A Constitution has to be legal as well as legitimate. The Constitution derives legality by following the accepted procedure for the promulgation of a new Constitution and the adoption of the Constitution at a referendum. The legitimacy of a new Constitution is derived through the consultative process.

Sri Lanka has a long history of Constitution making. In 1931 Sri Lankans (Ceylon as it was then) was granted universal franchise. Every citizen above the age of 21 irrespective of his / her social standing was given the right to vote to elect the Legislature. That was many years before many of the developed countries were granted universal franchise. The 1st Constitution, while the country was under British rule, was the Donoughmore Constitution of 1931, where limited legislative and executive powers were vested in an elected Legislature under universal franchise. The 2nd was the Soulbury Constitution of 1947, while still under British rule, but at verge of gaining independence, which was in 1948. Under the Soulbury Constitution, a parliamentary form of government under British/ Westminster model was established.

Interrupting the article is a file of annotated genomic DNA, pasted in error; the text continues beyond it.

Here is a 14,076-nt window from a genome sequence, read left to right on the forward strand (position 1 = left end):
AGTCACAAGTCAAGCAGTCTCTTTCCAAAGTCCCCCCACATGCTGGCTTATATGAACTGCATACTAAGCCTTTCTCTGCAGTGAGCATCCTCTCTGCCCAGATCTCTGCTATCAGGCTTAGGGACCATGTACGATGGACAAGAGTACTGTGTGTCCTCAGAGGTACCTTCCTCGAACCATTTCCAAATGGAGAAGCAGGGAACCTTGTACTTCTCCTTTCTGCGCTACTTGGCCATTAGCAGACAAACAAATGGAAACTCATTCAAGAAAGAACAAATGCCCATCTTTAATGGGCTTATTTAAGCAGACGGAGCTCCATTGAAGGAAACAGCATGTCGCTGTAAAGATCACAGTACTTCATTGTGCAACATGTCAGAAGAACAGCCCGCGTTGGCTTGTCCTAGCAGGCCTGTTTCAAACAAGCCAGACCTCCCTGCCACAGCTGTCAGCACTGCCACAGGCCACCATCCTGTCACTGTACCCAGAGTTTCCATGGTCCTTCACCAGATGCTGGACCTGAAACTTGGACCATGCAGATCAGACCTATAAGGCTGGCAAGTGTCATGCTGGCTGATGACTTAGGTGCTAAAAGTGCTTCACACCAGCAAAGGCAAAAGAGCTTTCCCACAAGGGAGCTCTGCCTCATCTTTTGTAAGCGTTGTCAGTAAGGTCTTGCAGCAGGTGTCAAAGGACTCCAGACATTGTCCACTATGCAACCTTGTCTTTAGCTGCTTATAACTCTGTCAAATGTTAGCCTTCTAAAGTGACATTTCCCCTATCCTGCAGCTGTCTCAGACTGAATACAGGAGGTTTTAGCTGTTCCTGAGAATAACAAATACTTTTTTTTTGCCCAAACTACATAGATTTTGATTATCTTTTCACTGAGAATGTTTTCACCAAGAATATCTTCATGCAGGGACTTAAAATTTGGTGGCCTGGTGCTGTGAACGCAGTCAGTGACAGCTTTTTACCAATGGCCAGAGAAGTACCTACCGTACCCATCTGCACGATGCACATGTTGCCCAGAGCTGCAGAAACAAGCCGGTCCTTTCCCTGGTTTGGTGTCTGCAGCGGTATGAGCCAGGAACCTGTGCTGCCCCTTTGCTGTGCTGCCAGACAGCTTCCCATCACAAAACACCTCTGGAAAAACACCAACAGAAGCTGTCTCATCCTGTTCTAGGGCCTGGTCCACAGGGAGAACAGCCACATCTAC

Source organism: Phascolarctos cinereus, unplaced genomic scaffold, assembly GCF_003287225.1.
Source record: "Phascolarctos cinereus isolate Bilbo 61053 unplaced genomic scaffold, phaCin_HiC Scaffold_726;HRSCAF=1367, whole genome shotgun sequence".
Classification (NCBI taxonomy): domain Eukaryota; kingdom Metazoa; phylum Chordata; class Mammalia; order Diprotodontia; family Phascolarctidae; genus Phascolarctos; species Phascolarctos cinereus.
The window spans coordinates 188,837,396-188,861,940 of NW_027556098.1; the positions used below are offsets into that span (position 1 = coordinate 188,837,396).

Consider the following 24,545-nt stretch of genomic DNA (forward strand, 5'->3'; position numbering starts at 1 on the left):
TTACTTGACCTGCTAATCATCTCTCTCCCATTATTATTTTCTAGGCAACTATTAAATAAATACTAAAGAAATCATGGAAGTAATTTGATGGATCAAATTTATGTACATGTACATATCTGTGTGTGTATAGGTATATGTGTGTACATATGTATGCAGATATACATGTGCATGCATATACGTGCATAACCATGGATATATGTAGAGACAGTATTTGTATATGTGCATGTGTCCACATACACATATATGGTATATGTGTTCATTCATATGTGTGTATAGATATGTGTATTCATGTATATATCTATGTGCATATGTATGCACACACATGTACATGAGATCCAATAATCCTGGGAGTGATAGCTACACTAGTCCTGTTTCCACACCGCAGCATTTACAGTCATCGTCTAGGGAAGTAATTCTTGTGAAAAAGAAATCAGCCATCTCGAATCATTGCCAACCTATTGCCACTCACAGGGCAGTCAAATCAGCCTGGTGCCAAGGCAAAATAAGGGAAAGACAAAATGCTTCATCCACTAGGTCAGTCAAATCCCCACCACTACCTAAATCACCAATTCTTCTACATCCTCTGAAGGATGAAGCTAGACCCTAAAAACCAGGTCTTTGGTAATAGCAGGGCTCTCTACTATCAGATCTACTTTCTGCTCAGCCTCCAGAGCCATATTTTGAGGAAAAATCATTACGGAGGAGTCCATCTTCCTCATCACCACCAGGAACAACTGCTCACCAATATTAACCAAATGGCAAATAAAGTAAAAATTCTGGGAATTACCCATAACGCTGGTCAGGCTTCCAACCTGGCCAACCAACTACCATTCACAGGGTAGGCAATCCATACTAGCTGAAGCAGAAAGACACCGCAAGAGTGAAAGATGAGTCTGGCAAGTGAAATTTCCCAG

This Constitution lasted till 1972 when the then government on the mandate received from the electorate at a general election proclaimed the 1st home-made Constitution which is known as the 1st republican Constitution. This Constitution declared Sri Lanka to be a Republic and hence it brought about a complete break from the British crown.
This Constitution was repealed and a new Constitution was proclaimed in 1978, which created a Presidential system of government replacing the Parliamentary system of government that existed from 1947. In the making of none of these Constitutions of 1971 and 1978 were the people consulted before the making of the Constitution. In fact, the 1978 Constitution was drafted without any intimation of a new Constitution being drafted and was presented to Parliament as an urgent Bill. This must be the 1st time in the history of Constitution making that a Constitution was presented as an urgent Bill, without the people having any knowledge of its contents. Therefore, the Constitution of Sri Lanka was alien to the people and challenged by the people, which created a politically deeply divided country.